Requesting vacation time. How far in advance should employees schedule a vacation, and to whom do they make such requests? How much time may be taken at one stretch? Normally, employees with seniority will get priority when vacation requests conflict. Also, make sure your policy states that the company’s needs take priority, so vacations may need to be rescheduled or requests denied.

Unused vacation time. Can employees receive pay in lieu of vacation? At what point do they lose accrued vacation time, or may it be carried over from one calendar year to the next? Many companies insist that employees use accrued vacation within a certain period or lose it.

Inform Each Employee of the Rules of the Game

The house rules must be known to everyone, especially recent arrivals. Do you require a minimum workforce in August? Do you impose holidays in December during the closure of the site? Let new hires know and put these rules in writing. Then empower the team by asking them to manage the planning themselves and to prioritize taking time off during periods of reduced activity. Only intervene as a last resort, to render an arbitration. Unless there are collective agreements or contrary practices, priority is given to parents of school-going children (during school vacation periods), to employees with the most seniority, and to multi-employer employees. In the event of increased activity or absence due to the illness of an employee, an adaptation effort may be requested. In principle, from the start, that you will do your best to ensure that everyone is a winner. And, above all, set an example by imposing the same constraints on yourself.

Sample policies

Vacation Time Policy Sample:

You are eligible to receive paid time off if you are a regular, full-time employee who is scheduled to work a minimum of __ hours per week. Part-time employees who work more than _____ hours per week can accumulate paid time off on a pro-rated basis.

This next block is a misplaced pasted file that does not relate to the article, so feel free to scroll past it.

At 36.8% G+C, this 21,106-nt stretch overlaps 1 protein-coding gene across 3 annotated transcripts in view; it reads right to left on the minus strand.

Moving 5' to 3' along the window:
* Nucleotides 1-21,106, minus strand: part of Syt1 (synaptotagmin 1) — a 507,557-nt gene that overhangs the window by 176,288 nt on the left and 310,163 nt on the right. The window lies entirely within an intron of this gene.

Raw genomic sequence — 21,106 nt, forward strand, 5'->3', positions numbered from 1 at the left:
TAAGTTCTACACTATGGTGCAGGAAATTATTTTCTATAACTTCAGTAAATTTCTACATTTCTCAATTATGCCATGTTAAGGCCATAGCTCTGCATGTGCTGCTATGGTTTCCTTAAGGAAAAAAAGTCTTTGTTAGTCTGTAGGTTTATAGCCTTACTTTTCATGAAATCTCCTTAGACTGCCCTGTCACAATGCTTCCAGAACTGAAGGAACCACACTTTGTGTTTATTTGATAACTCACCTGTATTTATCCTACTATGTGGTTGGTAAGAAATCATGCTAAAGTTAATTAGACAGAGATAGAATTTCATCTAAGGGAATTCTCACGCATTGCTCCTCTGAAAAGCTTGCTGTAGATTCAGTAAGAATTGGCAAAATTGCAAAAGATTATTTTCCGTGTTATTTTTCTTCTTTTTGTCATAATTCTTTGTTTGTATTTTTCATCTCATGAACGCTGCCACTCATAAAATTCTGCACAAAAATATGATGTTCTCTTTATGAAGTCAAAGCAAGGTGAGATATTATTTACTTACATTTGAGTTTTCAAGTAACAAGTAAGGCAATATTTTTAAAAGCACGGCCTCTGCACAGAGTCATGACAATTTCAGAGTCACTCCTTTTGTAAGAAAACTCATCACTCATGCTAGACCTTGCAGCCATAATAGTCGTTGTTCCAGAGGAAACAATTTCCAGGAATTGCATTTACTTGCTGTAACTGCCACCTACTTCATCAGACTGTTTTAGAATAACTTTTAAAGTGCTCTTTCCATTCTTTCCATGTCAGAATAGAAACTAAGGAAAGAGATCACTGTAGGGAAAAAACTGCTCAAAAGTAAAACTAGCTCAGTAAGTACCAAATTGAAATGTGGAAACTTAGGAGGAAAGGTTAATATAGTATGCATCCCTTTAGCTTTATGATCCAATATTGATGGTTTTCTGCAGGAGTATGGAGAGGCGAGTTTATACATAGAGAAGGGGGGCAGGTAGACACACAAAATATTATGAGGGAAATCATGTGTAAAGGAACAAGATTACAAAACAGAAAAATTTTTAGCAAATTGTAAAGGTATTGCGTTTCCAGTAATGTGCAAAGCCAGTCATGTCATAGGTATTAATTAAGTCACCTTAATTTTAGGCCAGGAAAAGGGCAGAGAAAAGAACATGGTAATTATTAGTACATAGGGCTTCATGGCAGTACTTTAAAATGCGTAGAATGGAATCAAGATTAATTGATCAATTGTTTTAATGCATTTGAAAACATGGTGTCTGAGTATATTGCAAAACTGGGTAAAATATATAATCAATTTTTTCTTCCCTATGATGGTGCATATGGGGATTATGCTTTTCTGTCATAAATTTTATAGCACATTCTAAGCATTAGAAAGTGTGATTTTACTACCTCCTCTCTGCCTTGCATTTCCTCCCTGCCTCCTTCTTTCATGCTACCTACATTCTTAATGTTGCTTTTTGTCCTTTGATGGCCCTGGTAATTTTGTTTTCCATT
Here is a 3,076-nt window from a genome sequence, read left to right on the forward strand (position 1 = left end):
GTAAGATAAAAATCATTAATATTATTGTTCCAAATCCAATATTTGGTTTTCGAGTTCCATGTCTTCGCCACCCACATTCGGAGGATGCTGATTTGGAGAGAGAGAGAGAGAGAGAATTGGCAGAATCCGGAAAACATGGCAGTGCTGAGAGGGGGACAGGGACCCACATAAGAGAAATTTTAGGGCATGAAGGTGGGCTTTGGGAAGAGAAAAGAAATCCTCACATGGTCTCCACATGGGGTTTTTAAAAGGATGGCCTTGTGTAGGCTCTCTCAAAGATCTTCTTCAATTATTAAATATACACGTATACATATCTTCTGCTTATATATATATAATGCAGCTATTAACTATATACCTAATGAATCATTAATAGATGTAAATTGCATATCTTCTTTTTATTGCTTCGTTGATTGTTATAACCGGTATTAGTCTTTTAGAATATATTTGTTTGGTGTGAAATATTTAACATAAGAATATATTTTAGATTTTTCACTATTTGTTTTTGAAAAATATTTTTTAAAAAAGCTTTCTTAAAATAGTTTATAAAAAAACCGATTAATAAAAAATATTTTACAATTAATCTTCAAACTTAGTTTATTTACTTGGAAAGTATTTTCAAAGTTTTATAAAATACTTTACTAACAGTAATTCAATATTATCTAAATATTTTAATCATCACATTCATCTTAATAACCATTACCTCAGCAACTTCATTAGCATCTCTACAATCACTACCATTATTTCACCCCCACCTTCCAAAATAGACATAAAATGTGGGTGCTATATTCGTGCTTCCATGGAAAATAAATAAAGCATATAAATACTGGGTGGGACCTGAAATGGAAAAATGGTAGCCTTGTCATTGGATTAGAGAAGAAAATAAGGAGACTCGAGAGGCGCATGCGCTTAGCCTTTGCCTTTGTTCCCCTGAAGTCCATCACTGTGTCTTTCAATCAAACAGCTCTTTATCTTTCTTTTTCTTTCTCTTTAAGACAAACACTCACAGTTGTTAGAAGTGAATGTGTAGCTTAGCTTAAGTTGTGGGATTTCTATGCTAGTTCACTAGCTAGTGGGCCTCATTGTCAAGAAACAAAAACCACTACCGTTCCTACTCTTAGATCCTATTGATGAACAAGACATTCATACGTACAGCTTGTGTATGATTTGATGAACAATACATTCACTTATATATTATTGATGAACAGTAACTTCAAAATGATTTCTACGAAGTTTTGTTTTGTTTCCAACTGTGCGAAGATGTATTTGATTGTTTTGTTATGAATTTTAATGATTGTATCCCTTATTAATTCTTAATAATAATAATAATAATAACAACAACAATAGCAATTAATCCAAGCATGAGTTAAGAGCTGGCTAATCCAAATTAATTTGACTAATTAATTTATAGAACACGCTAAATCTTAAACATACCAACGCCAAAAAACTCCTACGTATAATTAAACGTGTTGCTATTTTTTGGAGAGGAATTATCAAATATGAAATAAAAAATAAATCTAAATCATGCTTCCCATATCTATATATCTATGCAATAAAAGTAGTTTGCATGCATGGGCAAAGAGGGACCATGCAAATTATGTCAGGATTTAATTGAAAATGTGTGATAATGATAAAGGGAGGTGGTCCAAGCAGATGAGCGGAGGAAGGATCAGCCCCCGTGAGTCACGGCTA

Vacation Accrual The amount of paid time off that you can accrue each year is based on the full-time employee accrual schedule below. Paid time off cannot be accrued during a leave of absence or suspension.

Vacation Accrual Schedule

Years of Service | Days Accrued | Hours Accrued | Max.Annual Accrual ____ ____ ____ ____ ____ ____ ____ ____ ____ ____ ____ ______

Accrual Limit You may carry over unused paid time off from one year to the next. However, there is a cap on how much time can be carried over. Carryover paid time off is limited to _____ times your annual paid time off limit.

Termination In the event that your employment is terminated for any reason, you will be paid for any unused vacation time.

Managing Vacation Time

It is your responsibility to manage your paid time off and plan for it in advance. This means that you should consider when you will take a vacation or take days off for personal business. Remember, it is in your best interest to keep some days in reserve in case of unexpected events.

Minimum vacation time Increments The smallest increment that you can take is [hour, half-day, one day].


All employees must provide their respective supervisors with reasonable notice of their intention to take time off and must have their requests formally approved for scheduling purposes. Emergency circumstances may make advanced notice impossible. In the event of illness or emergency, speak to your supervisor as soon as possible.

Records It is your responsibility to complete an absence report for any paid time off that you use. We are required to track all absences for legal and compliance purposes. These reports will also be used to record your remaining amount of paid time off on your pay stub.